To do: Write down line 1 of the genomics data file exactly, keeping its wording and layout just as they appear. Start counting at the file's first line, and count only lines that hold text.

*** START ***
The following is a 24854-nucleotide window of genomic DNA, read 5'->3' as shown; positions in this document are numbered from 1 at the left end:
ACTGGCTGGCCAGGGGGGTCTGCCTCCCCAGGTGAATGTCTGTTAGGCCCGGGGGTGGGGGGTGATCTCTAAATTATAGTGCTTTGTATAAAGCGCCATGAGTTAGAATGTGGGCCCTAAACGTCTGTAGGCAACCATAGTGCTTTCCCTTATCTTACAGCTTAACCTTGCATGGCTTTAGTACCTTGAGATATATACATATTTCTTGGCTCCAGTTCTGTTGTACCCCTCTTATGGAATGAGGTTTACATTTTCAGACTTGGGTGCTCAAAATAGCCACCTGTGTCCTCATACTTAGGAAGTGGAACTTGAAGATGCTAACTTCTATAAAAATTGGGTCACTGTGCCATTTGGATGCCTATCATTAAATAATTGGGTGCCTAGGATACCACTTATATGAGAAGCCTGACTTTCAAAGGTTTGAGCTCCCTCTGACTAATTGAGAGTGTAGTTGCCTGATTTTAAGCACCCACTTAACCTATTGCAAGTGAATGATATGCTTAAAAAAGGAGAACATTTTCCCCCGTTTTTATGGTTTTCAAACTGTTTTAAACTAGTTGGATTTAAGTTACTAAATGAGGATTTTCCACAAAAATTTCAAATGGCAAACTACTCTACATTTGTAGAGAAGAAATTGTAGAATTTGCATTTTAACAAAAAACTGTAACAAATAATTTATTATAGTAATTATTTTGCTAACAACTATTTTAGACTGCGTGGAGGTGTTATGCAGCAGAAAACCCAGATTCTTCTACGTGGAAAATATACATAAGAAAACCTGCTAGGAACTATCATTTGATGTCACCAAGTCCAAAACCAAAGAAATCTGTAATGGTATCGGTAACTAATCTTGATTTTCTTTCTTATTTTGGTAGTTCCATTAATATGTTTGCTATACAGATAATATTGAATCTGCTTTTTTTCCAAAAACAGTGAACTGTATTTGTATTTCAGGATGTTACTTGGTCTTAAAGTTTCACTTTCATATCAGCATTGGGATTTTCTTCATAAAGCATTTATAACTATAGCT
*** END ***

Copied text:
The following is a 24854-nucleotide window of genomic DNA, read 5'->3' as shown; positions in this document are numbered from 1 at the left end: